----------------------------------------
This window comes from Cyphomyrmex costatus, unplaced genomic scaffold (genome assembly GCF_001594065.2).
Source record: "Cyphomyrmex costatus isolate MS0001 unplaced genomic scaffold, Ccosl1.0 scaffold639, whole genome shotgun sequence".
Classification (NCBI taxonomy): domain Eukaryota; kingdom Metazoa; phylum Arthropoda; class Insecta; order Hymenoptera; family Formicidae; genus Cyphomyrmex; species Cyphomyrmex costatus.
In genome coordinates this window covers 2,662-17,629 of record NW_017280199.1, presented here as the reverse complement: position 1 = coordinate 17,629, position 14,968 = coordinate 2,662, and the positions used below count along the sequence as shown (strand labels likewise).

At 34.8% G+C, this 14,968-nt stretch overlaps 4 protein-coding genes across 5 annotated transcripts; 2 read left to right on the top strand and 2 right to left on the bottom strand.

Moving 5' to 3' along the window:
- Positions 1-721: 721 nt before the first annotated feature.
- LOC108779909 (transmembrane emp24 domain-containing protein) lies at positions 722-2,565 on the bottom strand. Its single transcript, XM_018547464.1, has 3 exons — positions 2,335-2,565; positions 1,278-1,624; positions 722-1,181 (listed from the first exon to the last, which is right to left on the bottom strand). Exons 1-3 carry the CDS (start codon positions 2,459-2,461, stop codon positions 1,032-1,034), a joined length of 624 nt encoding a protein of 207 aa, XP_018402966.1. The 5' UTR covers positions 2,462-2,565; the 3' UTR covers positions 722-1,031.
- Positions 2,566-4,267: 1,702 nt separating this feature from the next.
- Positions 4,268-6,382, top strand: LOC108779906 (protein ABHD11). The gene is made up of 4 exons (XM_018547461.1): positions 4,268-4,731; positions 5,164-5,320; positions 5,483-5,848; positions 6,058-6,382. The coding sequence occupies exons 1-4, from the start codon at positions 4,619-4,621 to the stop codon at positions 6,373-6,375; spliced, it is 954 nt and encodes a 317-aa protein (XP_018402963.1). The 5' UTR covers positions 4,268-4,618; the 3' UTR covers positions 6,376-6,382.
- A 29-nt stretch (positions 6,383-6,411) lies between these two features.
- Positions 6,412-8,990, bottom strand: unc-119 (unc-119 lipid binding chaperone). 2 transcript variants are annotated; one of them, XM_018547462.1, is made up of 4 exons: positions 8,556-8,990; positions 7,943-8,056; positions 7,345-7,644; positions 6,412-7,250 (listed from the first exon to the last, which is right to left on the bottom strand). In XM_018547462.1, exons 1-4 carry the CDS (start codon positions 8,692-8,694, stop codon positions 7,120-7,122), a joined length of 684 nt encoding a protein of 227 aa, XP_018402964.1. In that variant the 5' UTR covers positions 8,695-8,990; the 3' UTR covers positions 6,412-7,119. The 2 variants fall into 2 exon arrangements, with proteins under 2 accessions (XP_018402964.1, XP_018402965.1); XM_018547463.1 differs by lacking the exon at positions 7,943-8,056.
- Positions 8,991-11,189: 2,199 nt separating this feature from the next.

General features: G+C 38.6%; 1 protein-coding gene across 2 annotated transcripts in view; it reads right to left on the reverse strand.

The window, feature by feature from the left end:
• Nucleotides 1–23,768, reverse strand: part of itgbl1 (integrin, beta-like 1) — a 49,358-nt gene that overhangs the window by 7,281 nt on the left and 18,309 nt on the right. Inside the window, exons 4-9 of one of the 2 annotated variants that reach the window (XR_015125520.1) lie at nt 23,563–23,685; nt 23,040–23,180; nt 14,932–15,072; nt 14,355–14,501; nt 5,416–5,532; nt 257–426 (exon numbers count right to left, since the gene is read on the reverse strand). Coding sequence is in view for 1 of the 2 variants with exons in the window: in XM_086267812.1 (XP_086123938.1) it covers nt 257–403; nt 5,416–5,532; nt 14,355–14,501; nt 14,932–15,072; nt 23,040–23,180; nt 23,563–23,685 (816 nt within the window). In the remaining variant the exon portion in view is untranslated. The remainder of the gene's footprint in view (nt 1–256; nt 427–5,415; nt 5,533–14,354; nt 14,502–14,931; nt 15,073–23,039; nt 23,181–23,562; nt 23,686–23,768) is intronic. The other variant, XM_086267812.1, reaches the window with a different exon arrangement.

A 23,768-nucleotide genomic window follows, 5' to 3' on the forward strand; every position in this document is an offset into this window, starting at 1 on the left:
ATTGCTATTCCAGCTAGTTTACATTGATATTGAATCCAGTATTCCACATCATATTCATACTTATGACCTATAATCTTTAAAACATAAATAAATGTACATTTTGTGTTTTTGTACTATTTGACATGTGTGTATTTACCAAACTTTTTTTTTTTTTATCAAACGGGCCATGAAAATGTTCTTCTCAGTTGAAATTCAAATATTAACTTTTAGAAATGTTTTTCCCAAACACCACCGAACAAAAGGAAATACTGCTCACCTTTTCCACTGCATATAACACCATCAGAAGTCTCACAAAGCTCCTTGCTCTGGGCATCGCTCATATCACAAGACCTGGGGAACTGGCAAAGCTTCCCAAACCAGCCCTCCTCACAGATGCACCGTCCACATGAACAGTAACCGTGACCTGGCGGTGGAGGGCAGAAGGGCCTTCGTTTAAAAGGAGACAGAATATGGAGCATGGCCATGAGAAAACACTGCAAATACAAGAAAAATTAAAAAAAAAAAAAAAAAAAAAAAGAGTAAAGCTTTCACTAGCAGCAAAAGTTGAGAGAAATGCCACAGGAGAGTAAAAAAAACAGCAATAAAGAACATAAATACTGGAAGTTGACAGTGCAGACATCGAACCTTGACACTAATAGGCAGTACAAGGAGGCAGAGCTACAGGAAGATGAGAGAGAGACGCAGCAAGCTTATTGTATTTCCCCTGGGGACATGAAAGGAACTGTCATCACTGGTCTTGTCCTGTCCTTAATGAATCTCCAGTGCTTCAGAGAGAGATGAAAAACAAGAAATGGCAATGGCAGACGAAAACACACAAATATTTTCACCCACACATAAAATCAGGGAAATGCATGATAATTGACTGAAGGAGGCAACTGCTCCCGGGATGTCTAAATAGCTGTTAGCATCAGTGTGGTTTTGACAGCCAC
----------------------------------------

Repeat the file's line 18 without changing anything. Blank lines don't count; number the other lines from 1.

ATTGCTATTCCAGCTAGTTTACATTGATATTGAATCCAGTATTCCACATCATATTCATACTTATGACCTATAATCTTTAAAACATAAATAAATGTACATTTTGTGTTTTTGTACTATTTGACATGTGTGTATTTACCAAACTTTTTTTTTTTTTATCAAACGGGCCATGAAAATGTTCTTCTCAGTTGAAATTCAAATATTAACTTTTAGAAATGTTTTTCCCAAACACCACCGAACAAAAGGAAATACTGCTCACCTTTTCCACTGCATATAACACCATCAGAAGTCTCACAAAGCTCCTTGCTCTGGGCATCGCTCATATCACAAGACCTGGGGAACTGGCAAAGCTTCCCAAACCAGCCCTCCTCACAGATGCACCGTCCACATGAACAGTAACCGTGACCTGGCGGTGGAGGGCAGAAGGGCCTTCGTTTAAAAGGAGACAGAATATGGAGCATGGCCATGAGAAAACACTGCAAATACAAGAAAAATTAAAAAAAAAAAAAAAAAAAAAAAGAGTAAAGCTTTCACTAGCAGCAAAAGTTGAGAGAAATGCCACAGGAGAGTAAAAAAAACAGCAATAAAGAACATAAATACTGGAAGTTGACAGTGCAGACATCGAACCTTGACACTAATAGGCAGTACAAGGAGGCAGAGCTACAGGAAGATGAGAGAGAGACGCAGCAAGCTTATTGTATTTCCCCTGGGGACATGAAAGGAACTGTCATCACTGGTCTTGTCCTGTCCTTAATGAATCTCCAGTGCTTCAGAGAGAGATGAAAAACAAGAAATGGCAATGGCAGACGAAAACACACAAATATTTTCACCCACACATAAAATCAGGGAAATGCATGATAATTGACTGAAGGAGGCAACTGCTCCCGGGATGTCTAAATAGCTGTTAGCATCAGTGTGGTTTTGACAGCCAC